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PINE BLUFFS — During the 2006 Presidential election campaign, when it became apparent that Democrat candidate John Kerry had glaring credibility problems, his supporters quickly developed a “strategy.” Attack the President’s credibility. Accuse him of lying about Iraq’s possession of weapons of mass destruction (WMD) when he led this Nation into war, and charge that the statement in his January 2003 State of the Union address, “The British government has learned that Saddam Hussein sought to purchase quantities of uranium in Africa,” was false.
Hoping that damaging Mr. Bush’s credibility might level the playing field for Mr. Kerry, Democrats cited claims of former weapons inspectors Hans Blitz and David Kay, that they no longer believed Iraq possessed WMD. They also relied on former Ambassador Joseph Wilson’s contention that information he gathered in Niger during February 2002 proved the president’s claim false. Although this wrongheaded “strategy” was quickly shot down, it did serve to focus Congressional attention on a serious problem; why was intelligence given to Mr. Bush during the months just prior to the Iraq War so inaccurate?
In July 2003, a bipartisan Senate Select Intelligence Committee (SSIC) concluded that President Bush neither exaggerated nor lied about Iraqi weapons of mass destruction but, instead, was given faulty information by the CIA. The Committee also decided that British, American and other intelligence agencies had substantial reasons to believe that Saddam Hussein had indeed sought uranium in Africa. Additionally, its report thoroughly discredited Wilson’s claims, finding that “it was reasonable for analysts to assess that Iraq had sought uranium from Africa based on CIA reporting and other intelligence.” SSIC went on to list instances where Wilson himself had made false claims about the Niger affair, and questioned why the CIA had sent him on that mission, since he had no expertise in nuclear weapons.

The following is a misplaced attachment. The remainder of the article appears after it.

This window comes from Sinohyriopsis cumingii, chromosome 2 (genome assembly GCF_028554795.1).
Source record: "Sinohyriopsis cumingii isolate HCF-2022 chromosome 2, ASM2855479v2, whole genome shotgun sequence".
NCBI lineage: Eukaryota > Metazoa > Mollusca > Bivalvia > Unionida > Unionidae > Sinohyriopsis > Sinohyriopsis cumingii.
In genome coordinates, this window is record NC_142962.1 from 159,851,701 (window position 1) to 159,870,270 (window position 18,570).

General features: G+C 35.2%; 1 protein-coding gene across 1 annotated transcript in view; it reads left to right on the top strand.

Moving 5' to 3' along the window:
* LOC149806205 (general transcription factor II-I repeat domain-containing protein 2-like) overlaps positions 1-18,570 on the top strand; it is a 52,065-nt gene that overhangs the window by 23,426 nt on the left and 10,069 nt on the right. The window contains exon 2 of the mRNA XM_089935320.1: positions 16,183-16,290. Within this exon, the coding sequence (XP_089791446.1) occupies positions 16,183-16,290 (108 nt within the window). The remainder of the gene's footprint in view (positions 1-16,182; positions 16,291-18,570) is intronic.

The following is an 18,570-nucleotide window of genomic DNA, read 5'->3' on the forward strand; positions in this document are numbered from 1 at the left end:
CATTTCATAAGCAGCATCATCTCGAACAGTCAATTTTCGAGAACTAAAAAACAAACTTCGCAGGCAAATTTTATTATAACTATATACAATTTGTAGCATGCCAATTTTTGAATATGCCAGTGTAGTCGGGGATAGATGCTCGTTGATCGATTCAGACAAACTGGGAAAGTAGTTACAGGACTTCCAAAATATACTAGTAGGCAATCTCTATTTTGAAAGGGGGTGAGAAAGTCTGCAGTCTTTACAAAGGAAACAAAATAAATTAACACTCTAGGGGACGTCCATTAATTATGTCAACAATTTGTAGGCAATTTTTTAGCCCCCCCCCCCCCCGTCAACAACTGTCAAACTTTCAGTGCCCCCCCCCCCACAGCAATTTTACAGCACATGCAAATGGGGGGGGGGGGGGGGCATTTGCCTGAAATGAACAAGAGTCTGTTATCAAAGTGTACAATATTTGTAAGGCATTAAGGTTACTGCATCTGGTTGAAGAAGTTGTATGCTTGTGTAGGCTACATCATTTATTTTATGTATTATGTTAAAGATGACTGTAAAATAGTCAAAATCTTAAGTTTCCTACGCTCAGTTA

But while exonerating Mr. Bush and shooting down Democrat allegations that he lied, the Senate Committee excoriated the intelligence community’s failure to obtain and accurately assess intelligence about Iraq. It asserted in the strongest terms that CIA capacities had been decimated in the mid-1990s, and suggested that the Agency needed fixing. How had our CIA, once the best in the world at clandestine human intelligence collection, come to such a sorry state?
The failure to obtain accurate intelligence from Iraq and elsewhere in that region was caused by these seven things:
An examination of the Democrat Party’s recent history reveals that, at least since the McGovern era, liberal Democrats seem unwilling to defend America against its foreign enemies. Worse, Democrats often support policies which, if followed, would lead to America’s defeat. It’s well known that Mr. Clinton and fellow Democrats hated the American military. Less well known is their hatred of America’s intelligence community. Because of their hostility, during the 1990s Democrats championed deep cuts in CIA and NSA budgets.
Also during that time frame, the Agency suffered from two disastrous DCI appointments. The worst was foreign-born John Deutch. Tapped by Mr. Clinton in 1995, Deutch promptly declassified records of all Cold War CIA operations, thus exposing its methods for all to see. He also placed restrictions on recruitment of “politically incorrect” agents ̶ those previously arrested and convicted of a crime. Finally, he encouraged inclusion of more women and minorities at the Agency.
Well, it doesn’t take a rocket scientist to figure out that people lacking ties to criminal communities such as terrorist groups will fail in certain missions. Nor does one have to be brilliant to understand that, the religion of Islam being prevalent in the Middle East, women agents would be ineffectual there.